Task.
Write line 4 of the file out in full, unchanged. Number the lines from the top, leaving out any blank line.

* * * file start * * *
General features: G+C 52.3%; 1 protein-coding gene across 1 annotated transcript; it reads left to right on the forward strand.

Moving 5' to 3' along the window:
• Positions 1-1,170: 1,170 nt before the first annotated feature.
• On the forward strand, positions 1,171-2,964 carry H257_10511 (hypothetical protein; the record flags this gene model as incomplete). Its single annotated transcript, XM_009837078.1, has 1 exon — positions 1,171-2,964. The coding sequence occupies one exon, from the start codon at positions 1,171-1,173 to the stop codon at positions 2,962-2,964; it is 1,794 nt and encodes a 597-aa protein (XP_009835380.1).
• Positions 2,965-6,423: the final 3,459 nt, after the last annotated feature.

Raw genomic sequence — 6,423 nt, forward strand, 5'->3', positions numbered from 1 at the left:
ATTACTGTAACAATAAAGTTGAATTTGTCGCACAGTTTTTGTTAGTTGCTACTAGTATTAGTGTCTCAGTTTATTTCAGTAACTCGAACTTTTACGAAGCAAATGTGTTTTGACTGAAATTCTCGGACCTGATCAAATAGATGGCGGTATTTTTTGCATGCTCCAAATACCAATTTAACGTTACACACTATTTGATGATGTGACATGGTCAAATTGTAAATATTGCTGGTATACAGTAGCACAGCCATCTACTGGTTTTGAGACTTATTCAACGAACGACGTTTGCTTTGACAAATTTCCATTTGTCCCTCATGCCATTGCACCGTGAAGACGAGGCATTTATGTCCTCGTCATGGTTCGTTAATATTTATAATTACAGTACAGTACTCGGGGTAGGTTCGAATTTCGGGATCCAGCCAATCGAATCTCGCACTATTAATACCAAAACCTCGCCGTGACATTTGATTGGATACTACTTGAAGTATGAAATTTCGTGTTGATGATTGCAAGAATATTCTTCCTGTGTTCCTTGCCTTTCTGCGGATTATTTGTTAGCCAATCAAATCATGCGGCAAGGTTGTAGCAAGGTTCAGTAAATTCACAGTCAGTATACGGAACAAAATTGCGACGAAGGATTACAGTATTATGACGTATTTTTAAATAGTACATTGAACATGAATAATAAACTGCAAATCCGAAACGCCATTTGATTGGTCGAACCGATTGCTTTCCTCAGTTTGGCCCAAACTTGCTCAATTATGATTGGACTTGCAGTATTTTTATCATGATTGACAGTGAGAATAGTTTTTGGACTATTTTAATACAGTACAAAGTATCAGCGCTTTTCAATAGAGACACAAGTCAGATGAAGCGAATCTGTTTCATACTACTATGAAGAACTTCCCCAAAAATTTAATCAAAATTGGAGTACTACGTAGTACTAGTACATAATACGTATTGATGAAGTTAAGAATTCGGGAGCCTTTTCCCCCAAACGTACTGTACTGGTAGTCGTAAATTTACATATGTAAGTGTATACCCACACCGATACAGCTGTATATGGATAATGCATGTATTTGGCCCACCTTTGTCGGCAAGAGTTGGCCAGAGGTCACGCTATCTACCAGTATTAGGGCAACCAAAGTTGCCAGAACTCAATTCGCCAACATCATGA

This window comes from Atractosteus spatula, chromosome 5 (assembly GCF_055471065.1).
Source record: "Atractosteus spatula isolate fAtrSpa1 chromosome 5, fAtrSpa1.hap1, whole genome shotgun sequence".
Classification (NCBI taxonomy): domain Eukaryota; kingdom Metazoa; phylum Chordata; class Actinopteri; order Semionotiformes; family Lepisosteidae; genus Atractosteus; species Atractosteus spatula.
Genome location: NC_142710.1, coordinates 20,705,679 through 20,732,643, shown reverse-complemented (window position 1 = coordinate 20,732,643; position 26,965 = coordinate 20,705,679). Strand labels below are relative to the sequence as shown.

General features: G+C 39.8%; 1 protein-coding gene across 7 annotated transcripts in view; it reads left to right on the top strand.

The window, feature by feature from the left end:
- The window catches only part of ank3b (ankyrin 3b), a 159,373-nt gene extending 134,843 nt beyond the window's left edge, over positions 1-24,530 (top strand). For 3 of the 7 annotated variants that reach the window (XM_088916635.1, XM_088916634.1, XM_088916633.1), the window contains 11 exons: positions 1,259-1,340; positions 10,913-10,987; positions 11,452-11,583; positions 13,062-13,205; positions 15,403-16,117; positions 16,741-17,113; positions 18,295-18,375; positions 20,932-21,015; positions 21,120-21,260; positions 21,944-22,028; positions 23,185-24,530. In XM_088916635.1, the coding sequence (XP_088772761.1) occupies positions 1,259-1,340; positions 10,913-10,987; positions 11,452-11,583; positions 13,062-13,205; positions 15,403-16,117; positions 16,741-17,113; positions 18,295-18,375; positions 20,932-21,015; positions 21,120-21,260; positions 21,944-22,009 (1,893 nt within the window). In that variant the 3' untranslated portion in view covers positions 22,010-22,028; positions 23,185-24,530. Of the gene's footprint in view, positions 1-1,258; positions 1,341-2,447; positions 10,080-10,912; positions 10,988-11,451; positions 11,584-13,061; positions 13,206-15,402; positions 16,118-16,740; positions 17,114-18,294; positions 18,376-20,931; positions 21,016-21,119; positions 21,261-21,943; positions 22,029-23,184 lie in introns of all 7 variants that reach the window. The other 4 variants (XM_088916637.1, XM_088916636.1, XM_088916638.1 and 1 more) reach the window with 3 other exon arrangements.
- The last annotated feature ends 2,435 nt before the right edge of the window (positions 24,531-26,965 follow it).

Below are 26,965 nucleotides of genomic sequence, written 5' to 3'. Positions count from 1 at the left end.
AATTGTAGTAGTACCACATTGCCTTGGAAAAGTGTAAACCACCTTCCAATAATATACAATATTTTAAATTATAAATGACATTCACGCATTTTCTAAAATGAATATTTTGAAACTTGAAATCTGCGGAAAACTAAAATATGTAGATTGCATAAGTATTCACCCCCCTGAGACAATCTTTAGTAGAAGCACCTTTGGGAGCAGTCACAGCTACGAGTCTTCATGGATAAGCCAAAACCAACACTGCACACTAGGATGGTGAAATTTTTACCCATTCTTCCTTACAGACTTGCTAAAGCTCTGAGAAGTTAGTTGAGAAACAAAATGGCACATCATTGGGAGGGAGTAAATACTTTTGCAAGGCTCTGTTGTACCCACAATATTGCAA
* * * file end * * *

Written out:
• On the forward strand, positions 1,171-2,964 carry H257_10511 (hypothetical protein; the record flags this gene model as incomplete). Its single annotated transcript, XM_009837078.1, has 1 exon — positions 1,171-2,964. The coding sequence occupies one exon, from the start codon at positions 1,171-1,173 to the stop codon at positions 2,962-2,964; it is 1,794 nt and encodes a 597-aa protein (XP_009835380.1).